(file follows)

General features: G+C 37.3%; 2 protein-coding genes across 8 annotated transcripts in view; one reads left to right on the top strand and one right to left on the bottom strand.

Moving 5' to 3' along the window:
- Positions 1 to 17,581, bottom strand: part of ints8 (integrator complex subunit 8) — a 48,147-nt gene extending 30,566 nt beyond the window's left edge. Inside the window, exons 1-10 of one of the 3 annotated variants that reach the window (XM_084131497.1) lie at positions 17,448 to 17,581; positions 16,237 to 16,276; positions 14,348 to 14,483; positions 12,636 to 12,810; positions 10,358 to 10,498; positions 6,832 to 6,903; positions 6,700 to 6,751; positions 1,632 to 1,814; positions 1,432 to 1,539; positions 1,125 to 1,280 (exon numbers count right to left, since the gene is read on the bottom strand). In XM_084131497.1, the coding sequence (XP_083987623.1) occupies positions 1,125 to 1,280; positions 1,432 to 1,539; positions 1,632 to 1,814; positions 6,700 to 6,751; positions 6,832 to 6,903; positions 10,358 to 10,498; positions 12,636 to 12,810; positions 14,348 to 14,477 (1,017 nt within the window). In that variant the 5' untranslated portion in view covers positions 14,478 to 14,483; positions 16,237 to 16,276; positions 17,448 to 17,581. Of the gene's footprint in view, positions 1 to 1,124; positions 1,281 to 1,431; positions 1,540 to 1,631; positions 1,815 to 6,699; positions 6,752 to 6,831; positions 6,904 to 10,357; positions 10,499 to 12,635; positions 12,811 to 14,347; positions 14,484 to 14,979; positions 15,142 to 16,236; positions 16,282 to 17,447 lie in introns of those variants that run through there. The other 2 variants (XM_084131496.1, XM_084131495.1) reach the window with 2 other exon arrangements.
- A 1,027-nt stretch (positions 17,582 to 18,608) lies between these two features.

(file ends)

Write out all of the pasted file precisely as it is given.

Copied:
General features: G+C 37.3%; 2 protein-coding genes across 8 annotated transcripts in view; one reads left to right on the top strand and one right to left on the bottom strand.

Moving 5' to 3' along the window:
- Positions 1 to 17,581, bottom strand: part of ints8 (integrator complex subunit 8) — a 48,147-nt gene extending 30,566 nt beyond the window's left edge. Inside the window, exons 1-10 of one of the 3 annotated variants that reach the window (XM_084131497.1) lie at positions 17,448 to 17,581; positions 16,237 to 16,276; positions 14,348 to 14,483; positions 12,636 to 12,810; positions 10,358 to 10,498; positions 6,832 to 6,903; positions 6,700 to 6,751; positions 1,632 to 1,814; positions 1,432 to 1,539; positions 1,125 to 1,280 (exon numbers count right to left, since the gene is read on the bottom strand). In XM_084131497.1, the coding sequence (XP_083987623.1) occupies positions 1,125 to 1,280; positions 1,432 to 1,539; positions 1,632 to 1,814; positions 6,700 to 6,751; positions 6,832 to 6,903; positions 10,358 to 10,498; positions 12,636 to 12,810; positions 14,348 to 14,477 (1,017 nt within the window). In that variant the 5' untranslated portion in view covers positions 14,478 to 14,483; positions 16,237 to 16,276; positions 17,448 to 17,581. Of the gene's footprint in view, positions 1 to 1,124; positions 1,281 to 1,431; positions 1,540 to 1,631; positions 1,815 to 6,699; positions 6,752 to 6,831; positions 6,904 to 10,357; positions 10,499 to 12,635; positions 12,811 to 14,347; positions 14,484 to 14,979; positions 15,142 to 16,236; positions 16,282 to 17,447 lie in introns of those variants that run through there. The other 2 variants (XM_084131496.1, XM_084131495.1) reach the window with 2 other exon arrangements.
- A 1,027-nt stretch (positions 17,582 to 18,608) lies between these two features.